by Christine Kwon, MD
As family medicine residents, it’s a given that we have to work on other services. We’re expected to adjust quickly and survive with professionalism and grace in a new environment that can feel hostile at times. Over the last two years, I feel that I have gotten pretty good at walking onto someone else’s home turf and pretending I know what I’m doing long enough to eventually become a functioning member of the team. Despite my complaining, I do actually appreciate learning with the different residencies. I’m getting a chance to work with the specialists and learn with the residents in those fields. It’s an opportunity to work with the best, so I try to take advantage of learning opportunities. However, I’ve also found myself thinking if I get one more “how do you not know what this is” look, I might flip a table.
Most other residencies produce experts rather than jacks-of-all-trades. Because of this inherent uniqueness of family medicine, I think the other residencies forget that for a significant portion of our residency we are off servicers. They forget that we have to learn more than just the medicine on these rotations. We have to adjust to a new culture, a new hospital, and a new EMR with new acronyms. We are expected to figure out how to function well on the team while stumbling through obstacles that other residents don’t have to overcome.
And yet, the more I work as on off servicer, the more I realize that we all have blinders on. They are a tool that we unconsciously use. We’re so busy trying to survive residency that we don’t have the bandwidth to consider the experiences of other residents. They help with the tunnel vision to see the light at the end of the tunnel, but they also keep us from remembering that every residency is different and prevent us from being as patient as we probably could be. These blinders impede us from remembering that things we find normal in our residency might not be so normal in other residencies. I was so busy being frustrated at the other residents for not understanding me that I also failed to understand them. As it turns out, we all have blinders on.
I have found OB to be particularly challenging as of off servicer. Anytime I’m on the L&D deck, I feel pretty incompetent. I’m never quite sure if I’m doing the right thing. But one day, as I sat trying to ‘fake it’ to the best of my abilities, I overhead an OB resident struggle to replete potassium. Trying to be helpful, I suggested doubling the amount of potassium, as 40 mEq wouldn’t be enough. She adamantly told me that she was sure the 40mEq should be enough. She whipped out her phone to recalculate how much to replete and again said, with certainty, that she was right. I remember thinking in that moment Repleting potassium is literally the easiest thing to do in the world. I was shocked she was using her phone to do the math, and that she was still calculating it incorrectly. We do it all day, every day on our medicine rotations. But I had forgotten that just because we did it all the time, didn’t mean that everyone did it all the time as well.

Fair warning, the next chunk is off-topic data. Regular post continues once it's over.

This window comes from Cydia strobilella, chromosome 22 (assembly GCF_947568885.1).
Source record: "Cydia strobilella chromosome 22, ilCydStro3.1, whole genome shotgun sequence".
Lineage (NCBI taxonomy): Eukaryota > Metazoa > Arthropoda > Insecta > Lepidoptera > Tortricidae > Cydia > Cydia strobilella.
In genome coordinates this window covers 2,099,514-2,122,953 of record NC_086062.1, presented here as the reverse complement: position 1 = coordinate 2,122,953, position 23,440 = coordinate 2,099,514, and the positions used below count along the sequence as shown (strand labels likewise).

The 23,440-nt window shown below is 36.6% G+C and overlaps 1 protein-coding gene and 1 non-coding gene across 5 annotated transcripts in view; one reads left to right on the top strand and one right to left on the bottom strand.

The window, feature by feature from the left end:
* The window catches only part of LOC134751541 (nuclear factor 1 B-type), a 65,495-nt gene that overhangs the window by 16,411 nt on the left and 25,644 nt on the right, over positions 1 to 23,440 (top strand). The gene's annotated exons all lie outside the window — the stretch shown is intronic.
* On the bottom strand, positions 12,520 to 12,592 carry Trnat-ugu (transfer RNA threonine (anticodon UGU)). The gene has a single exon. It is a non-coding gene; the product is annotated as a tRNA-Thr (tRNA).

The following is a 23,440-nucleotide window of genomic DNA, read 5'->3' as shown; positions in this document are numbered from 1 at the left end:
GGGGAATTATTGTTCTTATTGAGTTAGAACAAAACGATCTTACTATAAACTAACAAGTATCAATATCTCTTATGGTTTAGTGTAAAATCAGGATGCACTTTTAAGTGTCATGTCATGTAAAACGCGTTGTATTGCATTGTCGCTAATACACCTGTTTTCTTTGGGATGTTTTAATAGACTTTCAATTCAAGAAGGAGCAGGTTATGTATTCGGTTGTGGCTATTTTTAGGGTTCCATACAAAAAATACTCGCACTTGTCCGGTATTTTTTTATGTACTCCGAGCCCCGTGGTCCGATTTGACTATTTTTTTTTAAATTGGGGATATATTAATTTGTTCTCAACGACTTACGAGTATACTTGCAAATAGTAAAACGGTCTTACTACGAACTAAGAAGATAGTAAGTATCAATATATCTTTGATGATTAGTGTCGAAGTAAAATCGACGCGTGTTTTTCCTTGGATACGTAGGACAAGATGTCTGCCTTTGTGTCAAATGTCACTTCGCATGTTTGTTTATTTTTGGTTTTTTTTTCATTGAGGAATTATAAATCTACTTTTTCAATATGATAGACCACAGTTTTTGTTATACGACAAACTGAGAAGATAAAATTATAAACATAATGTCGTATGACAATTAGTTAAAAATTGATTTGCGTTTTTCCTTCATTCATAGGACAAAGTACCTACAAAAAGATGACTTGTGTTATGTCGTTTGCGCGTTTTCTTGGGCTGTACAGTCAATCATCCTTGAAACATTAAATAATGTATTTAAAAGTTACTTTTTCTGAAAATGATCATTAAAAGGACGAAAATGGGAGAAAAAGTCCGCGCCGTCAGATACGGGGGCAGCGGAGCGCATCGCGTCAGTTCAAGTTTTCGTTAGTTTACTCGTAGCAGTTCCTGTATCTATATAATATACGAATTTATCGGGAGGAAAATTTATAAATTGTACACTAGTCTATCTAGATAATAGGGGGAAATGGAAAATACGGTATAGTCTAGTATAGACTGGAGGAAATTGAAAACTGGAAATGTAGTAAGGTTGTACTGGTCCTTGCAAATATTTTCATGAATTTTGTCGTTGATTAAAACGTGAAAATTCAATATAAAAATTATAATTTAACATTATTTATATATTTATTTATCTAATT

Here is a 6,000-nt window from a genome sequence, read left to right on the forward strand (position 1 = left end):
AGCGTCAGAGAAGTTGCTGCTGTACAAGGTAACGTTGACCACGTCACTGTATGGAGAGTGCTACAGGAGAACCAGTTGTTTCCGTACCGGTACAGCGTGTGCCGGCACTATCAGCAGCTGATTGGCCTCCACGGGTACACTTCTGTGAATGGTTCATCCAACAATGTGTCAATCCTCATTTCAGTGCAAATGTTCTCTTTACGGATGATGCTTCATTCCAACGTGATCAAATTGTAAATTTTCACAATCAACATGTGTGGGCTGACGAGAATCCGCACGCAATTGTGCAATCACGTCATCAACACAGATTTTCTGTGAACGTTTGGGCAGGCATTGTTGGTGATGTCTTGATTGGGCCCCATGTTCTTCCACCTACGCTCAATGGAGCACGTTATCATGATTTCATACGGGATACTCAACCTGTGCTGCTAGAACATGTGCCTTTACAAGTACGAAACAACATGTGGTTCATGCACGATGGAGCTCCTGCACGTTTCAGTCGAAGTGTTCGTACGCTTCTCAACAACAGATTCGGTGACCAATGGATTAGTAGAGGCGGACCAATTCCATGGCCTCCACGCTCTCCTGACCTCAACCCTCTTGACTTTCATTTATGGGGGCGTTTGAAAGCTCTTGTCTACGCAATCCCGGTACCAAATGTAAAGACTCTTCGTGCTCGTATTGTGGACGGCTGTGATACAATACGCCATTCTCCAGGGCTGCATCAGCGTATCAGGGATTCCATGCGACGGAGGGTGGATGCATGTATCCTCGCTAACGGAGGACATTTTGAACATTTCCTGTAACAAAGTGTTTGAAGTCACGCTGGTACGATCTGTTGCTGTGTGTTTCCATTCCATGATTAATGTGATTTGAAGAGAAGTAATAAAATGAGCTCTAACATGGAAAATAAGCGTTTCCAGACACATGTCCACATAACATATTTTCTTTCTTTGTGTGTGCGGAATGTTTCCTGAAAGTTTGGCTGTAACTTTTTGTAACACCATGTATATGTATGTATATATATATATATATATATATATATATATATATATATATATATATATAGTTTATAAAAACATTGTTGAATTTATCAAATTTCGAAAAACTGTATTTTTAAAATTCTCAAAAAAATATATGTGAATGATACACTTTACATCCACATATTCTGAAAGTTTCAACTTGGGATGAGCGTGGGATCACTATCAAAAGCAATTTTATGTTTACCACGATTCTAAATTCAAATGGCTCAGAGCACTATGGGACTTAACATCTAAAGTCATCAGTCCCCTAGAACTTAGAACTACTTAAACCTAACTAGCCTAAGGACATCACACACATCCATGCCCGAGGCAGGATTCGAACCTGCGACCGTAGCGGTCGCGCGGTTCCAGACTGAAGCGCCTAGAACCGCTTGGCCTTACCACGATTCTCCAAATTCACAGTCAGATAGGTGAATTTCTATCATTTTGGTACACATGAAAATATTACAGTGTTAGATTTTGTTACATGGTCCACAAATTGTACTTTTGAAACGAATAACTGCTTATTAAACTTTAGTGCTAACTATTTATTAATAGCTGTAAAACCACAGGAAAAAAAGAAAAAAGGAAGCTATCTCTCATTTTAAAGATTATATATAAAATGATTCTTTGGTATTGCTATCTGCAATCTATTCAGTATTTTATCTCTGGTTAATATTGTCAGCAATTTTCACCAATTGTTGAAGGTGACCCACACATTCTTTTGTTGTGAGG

While I was in the MICU, I was having trouble navigating the EMR and the IM intern noticed. I think he was trying to be helpful and asked me, “So, [insert slightly longer than necessary pause and a mildly concerned look] how many inpatient rotations have you done?” I paused trying to figure out if he was only asking about adult medicine, or did OB and pediatrics count too? So, I asked him. He looked pretty surprised and admitted that he had forgotten that we did “all that other stuff.” He didn’t wait to hear my answer after that. Obviously, I know the difference between internal medicine and family medicine, but to be honest, until I had to think about it that minute, I had sort of forgotten that IM didn’t do OB and pediatrics too. Until I was truly reminded of the difference, I had forgotten that not all residents did a little bit of everything, and I’m betting that they forget that we do. The blinders we have on make it so easy to assume that our experiences are universal, which ends up affecting how we interact with other residents.
We all have our blinders on. I think it goes without saying that all residencies are not the same, but in the daily grind, it’s easy forget that our experiences aren’t universal. We expect others to be as comfortable with certain parts of medicine as we are, while paradoxically expecting them to forgive our weaknesses. Residency isn’t easy. It’s hard for everyone. It’s easy to be frustrated at that apparent lack of empathy when you’re an off servicer, but I think we all forget that we’re all exhausted and all just trying our best. We’re all so used to our own residency experience that that these blinders, that we unwittingly wear, hide the inconvenient truth that all residency experiences are not universal. To be clear, even with this revelation, I still get frustrated. But I think it has made me pause and remind myself about the blinders. It’s difficult in the moment, but I’ve found that remembering that everyone has blinders has made it a little easier to be an off servicer.
Christine Kwon, MD, is from Centennial, Colorado, and chose the University of Utah because of the unique opportunity to work in both community and university hospital settings, the community outreach programs, and the friendly faculty, staff, and residents. Her medical areas of interest include integrative medicine, hospice and palliative medicine, international medicine, patient education, and community outreach.